Every athlete that is, unless you're a footballer. The men's GB football team will be named in the next week and it will be the first time since 1960 that Britain has entered a team in the Games. The place of football in the Olympic programme has long been a contentious issue, but GB's participation only serves to highlight to me what a farce its inclusion is.
Ever since I watched Sally Gunnell win gold in the 400m hurdles at the Barcelona Olympics in 1992, it has been a dream of mine to compete at an Olympic Games. I think it is a pretty safe bet that Craig Bellamy, Steven Fletcher et al have not harboured these ambitions for the past 20 years.
Rather, the Olympics seems to be a handy back-up for the home nations players whose countries failed to qualify for Euro 2012, or the England players who were not good enough to make Roy Hodgson's squad.
There is no doubt in my mind that football should not be an Olympic sport. I would also extend this exclusion to golf, which will be reintroduced to the Olympic programme in Rio in four years' time after a 112-year absence.
My convictions are based on the belief that the Olympic Games should be the absolute apex of your sport and there are few who would argue that any footballer would prefer an Olympic gold medal to winning the World Cup. Similarly, the number of golfers who value an Olympic gold higher than winning a major are equally thin on the ground.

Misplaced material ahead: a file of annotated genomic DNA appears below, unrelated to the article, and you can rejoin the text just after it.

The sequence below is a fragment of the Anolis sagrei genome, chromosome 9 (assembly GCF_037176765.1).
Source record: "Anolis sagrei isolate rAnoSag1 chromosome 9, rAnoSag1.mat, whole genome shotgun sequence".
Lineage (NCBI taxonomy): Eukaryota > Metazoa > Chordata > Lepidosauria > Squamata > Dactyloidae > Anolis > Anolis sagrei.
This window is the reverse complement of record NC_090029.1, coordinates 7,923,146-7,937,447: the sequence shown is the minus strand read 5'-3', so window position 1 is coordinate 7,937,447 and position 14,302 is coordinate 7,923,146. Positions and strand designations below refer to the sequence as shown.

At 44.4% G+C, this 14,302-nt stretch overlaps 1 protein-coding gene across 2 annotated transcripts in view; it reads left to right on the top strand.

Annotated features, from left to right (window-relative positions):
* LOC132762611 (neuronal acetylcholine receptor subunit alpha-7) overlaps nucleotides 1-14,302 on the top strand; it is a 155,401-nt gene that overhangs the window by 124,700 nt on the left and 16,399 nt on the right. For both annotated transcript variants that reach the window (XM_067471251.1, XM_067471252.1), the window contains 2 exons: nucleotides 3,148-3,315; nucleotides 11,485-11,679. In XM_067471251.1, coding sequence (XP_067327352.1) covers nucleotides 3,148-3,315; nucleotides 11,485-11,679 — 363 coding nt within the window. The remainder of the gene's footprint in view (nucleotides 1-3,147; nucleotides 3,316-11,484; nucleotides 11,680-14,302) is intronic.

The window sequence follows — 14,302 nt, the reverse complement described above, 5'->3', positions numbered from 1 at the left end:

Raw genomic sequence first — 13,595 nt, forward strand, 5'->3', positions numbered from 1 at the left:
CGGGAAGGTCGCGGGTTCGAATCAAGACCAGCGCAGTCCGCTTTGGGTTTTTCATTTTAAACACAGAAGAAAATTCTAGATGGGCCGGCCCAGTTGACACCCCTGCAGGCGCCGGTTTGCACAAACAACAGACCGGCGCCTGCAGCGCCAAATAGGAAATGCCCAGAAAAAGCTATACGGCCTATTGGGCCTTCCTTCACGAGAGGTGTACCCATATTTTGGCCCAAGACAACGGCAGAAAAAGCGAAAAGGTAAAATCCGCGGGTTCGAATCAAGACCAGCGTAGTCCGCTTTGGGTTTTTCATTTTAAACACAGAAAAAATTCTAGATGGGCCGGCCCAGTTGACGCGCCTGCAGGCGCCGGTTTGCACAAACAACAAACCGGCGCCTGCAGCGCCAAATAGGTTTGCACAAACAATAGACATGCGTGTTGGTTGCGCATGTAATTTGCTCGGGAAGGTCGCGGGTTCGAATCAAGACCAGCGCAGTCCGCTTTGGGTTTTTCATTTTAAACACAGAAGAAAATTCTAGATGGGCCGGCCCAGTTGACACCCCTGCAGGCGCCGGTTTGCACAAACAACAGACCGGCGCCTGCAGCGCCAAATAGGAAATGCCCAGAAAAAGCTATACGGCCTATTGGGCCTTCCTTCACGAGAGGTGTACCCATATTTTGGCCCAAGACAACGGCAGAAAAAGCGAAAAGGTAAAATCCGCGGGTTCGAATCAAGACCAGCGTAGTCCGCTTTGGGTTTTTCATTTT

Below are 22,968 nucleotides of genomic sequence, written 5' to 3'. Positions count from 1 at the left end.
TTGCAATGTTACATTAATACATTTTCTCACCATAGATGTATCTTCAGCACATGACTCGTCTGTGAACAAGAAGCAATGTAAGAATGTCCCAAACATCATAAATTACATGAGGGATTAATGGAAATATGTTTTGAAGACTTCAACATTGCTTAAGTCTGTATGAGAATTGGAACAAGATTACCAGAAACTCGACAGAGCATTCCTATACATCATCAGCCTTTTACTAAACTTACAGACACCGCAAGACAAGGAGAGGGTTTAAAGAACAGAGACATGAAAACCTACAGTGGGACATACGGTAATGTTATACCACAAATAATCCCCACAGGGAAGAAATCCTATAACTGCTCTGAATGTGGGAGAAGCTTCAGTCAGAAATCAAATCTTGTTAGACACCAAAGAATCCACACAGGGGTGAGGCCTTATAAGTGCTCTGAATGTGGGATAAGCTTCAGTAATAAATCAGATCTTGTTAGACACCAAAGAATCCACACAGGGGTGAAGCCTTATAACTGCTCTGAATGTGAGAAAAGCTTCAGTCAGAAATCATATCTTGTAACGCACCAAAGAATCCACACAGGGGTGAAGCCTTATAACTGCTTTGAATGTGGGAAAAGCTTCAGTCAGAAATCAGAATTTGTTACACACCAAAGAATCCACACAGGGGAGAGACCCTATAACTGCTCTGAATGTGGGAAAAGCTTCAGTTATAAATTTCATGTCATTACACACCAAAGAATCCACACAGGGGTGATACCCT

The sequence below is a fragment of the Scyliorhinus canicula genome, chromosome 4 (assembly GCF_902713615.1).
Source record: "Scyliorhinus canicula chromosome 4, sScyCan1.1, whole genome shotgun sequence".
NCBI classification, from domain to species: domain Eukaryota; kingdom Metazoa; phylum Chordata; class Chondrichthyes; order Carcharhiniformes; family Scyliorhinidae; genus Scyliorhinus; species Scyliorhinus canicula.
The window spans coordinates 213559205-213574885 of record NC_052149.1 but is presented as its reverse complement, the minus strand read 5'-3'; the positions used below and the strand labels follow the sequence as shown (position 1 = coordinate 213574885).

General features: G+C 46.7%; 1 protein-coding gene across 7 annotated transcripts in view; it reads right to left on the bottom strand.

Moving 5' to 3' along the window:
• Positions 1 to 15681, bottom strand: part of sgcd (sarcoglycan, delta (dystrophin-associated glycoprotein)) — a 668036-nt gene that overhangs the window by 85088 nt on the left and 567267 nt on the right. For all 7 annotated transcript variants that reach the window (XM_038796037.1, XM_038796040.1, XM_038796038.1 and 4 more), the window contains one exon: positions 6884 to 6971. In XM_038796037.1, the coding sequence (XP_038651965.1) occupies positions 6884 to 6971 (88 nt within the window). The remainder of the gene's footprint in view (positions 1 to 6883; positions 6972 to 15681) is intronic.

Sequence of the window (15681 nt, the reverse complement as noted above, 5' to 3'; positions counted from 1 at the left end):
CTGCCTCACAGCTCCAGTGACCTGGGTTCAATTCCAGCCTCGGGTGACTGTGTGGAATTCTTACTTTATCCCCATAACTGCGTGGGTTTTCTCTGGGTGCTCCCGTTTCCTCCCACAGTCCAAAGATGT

For me, there is no defence for football's inclusion. The fact that it is effectively a youth competition (15 players of the squad of 18 must be under 23, with three over-age players permitted) only devalues further its place in the Games. No other Olympic sport has such restrictions. As Dai Greene, Britain's 400m hurdles world champion and a favourite for gold in London points out, football's involvement risks overshadowing some of the minority sports who have to wait for an event such as the Olympics to attract any press attention.
The beauty of the Olympic Games is that sports in which GB excel, but which may not be "mainstream", such as canoeing, can force their way into the public's consciousness, even if it is only for a limited time.
The presence of a GB football team threatens to dominate the newspapers with stories such as which of the WAGs decided to watch the match, potentially displacing stories of genuine sporting achievement.
In my sport, badminton, the Olympics is unquestionably the pinnacle of my sporting ambitions, and sports such as track cycling and rowing regard the Olympics so highly that all their training programmes are designed on a four-year cycle to coincide with each Olympic Games.
I believe the number of tickets left unsold for the Olympic football matches demonstrates the public's apathy to it as an Olympic sport and only further strengthens the case for its exclusion.
At the time of writing, over a million football tickets remain unsold (sales are particularly poor for matches at Hampden) and there are discussions in place about giving tickets away to local school children to avoid having empty stadiums.
Compare this with other sports like swimming and cycling where tickets have been like gold dust.
No matter how exciting a prospect it may be for me to potentially be a team-mate of David Beckham next month, I wish the footballers would leave the Olympics to athletes who truly value it.
Olympics-bound Susan Egelstaff is Scotland's No.1 women's badminton player